Brand A or Brand B?

I’m experimenting with two of the social media apps that have been touted as replacements for Elon’s House o’ Nazis & TERF Emporium — Post and Mastodon.

Honestly, I expected to like Post better. There is a waiting period — apparently there’s a huge backlog of people trying to sign up — but once you’re approved, setting up an account is very simple.

Mastodon has a much shorter waiting period. But it’s a little more confusing. Unlike Twitter or Facebook (for instance), or Post, where all of the technological infrastructure is owned by the company, Mastodon is a series of servers — basically, privately-run networks. You have to pick which server (I’m going to call them networks) you want to join.

Think of it like signing up for a cell phone plan. Your Verizon phone can talk to my T-Mobile phone, and both of us can call someone with an AT&T phone.

Most of the Mastodon servers (networks) seem to talk to the other networks, so people from one Mastodon network can talk to the people from the other networks. But unlike Twitter or Facebook, when you sign into your account, you’re not signing into your account on the service; you’re signing into your account on your particular network.

Like I said, it’s a little confusing and clunky, which is why from the beginning, I expected to like Post better. I’m on that app.

And guess what? I think, so far, I like Mastodon better.

I don’t know why, but the interface seems cleaner, and I kind of like the idea that you can sign up for a network run by people with your same interests.

There are Mastodon servers for people into heavy metal, people who want to talk about beer, people who program in the computer language Ruby, people who are into the furry community, people who want to discuss food and wine, people who like to ride bicycles.

I wasn’t sure which one I wanted, so I chose one for union members. I’m now on Mastodon.

But if I understand it correctly, you can move your Mastodon account (and your followers) to a different Mastodon server if your server closes down, or if you decide you just want to be with a different community, just like you can move your cell phone to a different network. So if someone ever creates a Mastodon server for “middle-aged bald white oldies DJs south of Pittsburgh” I could move there.

Also, so far, the people on Mastodon are making me laugh. It seems like a much looser group of people. Post seems very serious and important. Kind of stuffy.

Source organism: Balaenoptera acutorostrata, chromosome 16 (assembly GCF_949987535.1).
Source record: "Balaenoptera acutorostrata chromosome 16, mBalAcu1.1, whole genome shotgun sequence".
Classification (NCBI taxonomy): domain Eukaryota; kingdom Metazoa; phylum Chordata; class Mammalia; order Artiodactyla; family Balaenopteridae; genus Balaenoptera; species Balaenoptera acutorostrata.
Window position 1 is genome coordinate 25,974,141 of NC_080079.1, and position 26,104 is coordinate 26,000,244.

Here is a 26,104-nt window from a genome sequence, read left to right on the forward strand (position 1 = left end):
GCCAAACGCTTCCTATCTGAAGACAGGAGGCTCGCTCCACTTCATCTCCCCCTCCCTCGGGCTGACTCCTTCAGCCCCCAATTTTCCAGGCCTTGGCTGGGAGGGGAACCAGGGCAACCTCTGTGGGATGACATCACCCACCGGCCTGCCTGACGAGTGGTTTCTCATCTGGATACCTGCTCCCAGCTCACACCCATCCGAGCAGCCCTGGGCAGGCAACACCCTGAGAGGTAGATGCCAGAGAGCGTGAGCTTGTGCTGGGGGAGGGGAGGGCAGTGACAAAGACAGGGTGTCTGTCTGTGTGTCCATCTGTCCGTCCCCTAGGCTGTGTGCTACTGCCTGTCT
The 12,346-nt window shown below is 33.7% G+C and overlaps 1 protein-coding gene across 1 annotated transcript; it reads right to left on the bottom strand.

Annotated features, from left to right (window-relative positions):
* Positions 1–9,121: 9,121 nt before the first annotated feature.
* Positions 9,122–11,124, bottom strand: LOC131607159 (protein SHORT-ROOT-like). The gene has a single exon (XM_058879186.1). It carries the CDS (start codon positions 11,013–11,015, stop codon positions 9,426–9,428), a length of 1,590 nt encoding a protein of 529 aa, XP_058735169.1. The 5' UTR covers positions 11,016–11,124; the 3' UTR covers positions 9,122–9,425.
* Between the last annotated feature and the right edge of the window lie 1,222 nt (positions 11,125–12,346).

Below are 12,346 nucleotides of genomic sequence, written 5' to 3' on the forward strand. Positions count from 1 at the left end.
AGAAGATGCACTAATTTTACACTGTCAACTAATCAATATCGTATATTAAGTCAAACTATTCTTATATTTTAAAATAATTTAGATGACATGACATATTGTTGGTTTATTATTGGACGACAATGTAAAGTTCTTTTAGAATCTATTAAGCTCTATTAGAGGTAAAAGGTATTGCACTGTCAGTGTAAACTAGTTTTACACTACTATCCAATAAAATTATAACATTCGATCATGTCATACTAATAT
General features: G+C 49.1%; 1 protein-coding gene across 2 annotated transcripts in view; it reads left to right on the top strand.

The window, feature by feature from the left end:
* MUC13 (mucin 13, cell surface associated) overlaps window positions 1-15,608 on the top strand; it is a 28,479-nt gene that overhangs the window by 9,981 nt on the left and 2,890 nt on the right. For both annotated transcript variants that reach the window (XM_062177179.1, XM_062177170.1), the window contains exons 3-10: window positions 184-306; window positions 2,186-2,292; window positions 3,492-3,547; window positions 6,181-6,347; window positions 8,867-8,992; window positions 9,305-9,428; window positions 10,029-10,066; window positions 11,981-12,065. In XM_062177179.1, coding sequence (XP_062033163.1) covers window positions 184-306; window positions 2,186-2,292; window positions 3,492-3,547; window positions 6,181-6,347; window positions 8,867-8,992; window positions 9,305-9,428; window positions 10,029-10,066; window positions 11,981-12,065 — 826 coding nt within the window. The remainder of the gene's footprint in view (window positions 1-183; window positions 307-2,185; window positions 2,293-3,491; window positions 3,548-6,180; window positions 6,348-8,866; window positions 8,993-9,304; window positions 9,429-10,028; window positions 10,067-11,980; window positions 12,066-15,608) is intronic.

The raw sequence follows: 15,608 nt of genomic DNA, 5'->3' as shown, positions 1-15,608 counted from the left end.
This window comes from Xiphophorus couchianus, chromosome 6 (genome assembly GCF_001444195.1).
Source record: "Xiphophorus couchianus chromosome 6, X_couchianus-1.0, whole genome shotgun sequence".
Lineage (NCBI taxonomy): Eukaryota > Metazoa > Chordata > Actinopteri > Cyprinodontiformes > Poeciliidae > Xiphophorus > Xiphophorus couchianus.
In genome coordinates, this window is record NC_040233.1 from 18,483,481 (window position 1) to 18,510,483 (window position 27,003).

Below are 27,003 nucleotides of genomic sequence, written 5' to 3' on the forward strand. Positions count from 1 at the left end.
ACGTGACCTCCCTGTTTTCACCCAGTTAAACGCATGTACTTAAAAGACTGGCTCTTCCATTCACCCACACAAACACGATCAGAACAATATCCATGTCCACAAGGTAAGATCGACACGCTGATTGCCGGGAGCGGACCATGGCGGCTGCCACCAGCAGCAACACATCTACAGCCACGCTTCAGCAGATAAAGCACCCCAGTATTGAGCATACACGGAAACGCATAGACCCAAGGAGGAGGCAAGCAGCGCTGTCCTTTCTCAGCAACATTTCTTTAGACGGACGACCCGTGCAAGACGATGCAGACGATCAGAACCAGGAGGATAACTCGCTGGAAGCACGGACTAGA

Post is also buggy as hell. Someone commented on one of my Posts — a nice comment. So I tried to respond. Post told me I needed to log in. I already was logged in, but I tried logging in again. Post told me I already had an account and didn’t need to log in. I logged out, logged back in, and tried to respond to the comment. Post helpfully said, “Would you like to sign up for a Post account?” At which point, I gave up.

The other thing I’m not sure I like about Post is that it’s owned (in part) by a company controlled by Marc Andreessen, who’s a wealthy right-wing tech goofball very much in the same mode as Elon Musk (or Mark Zuckerberg, for that matter).

If Post takes off, I suspect it’s very quickly going to turn into the same kind of cesspool of advertising and trolls as Twitter and Facebook.

I’ve already seen some comment threads on Post with people (mostly white guys) ganging up to silence other people (mostly women and people of color) which is what’s turned Twitter and Facebook into such garbage scows.

In all honestly, maybe what it proves is that social media itself is a bad idea, and simply changing the name or the platform isn’t going to fix the underlying problem.

Anyway, I’m going to keep experimenting with Post and Mastodon, and I still have a presence at Facebook,

I also kept the pilot light lit on my account at Twitter, meaning I haven’t deleted it, though I did take it private.

But I also don’t think I’m going to be writing any free content for them any time soon. I can’t in good conscience contribute, even in a tiny way, to a service that gives freedom to white supremacists, anti-semites and gay-bashers while silencing journalists and anti-fascists (as well as anyone else who annoys Mad King Elmo).

If Twitter ever gets its shit together, I might return. For now, I’m trying Mastodon and Post.

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